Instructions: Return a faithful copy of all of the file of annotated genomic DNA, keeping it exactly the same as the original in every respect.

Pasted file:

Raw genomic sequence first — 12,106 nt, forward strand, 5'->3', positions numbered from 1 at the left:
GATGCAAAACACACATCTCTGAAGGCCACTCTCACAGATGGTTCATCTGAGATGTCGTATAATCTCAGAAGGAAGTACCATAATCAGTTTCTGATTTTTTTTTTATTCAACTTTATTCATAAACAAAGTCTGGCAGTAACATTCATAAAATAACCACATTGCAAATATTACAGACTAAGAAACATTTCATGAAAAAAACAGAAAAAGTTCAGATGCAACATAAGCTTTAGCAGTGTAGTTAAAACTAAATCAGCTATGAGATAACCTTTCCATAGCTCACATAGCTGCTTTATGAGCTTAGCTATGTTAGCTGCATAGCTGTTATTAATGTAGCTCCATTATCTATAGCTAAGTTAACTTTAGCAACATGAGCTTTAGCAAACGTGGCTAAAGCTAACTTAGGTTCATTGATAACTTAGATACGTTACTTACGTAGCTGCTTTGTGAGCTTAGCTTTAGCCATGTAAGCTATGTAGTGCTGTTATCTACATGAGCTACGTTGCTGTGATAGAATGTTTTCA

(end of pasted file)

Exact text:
Raw genomic sequence first — 12,106 nt, forward strand, 5'->3', positions numbered from 1 at the left:
GATGCAAAACACACATCTCTGAAGGCCACTCTCACAGATGGTTCATCTGAGATGTCGTATAATCTCAGAAGGAAGTACCATAATCAGTTTCTGATTTTTTTTTTATTCAACTTTATTCATAAACAAAGTCTGGCAGTAACATTCATAAAATAACCACATTGCAAATATTACAGACTAAGAAACATTTCATGAAAAAAACAGAAAAAGTTCAGATGCAACATAAGCTTTAGCAGTGTAGTTAAAACTAAATCAGCTATGAGATAACCTTTCCATAGCTCACATAGCTGCTTTATGAGCTTAGCTATGTTAGCTGCATAGCTGTTATTAATGTAGCTCCATTATCTATAGCTAAGTTAACTTTAGCAACATGAGCTTTAGCAAACGTGGCTAAAGCTAACTTAGGTTCATTGATAACTTAGATACGTTACTTACGTAGCTGCTTTGTGAGCTTAGCTTTAGCCATGTAAGCTATGTAGTGCTGTTATCTACATGAGCTACGTTGCTGTGATAGAATGTTTTCA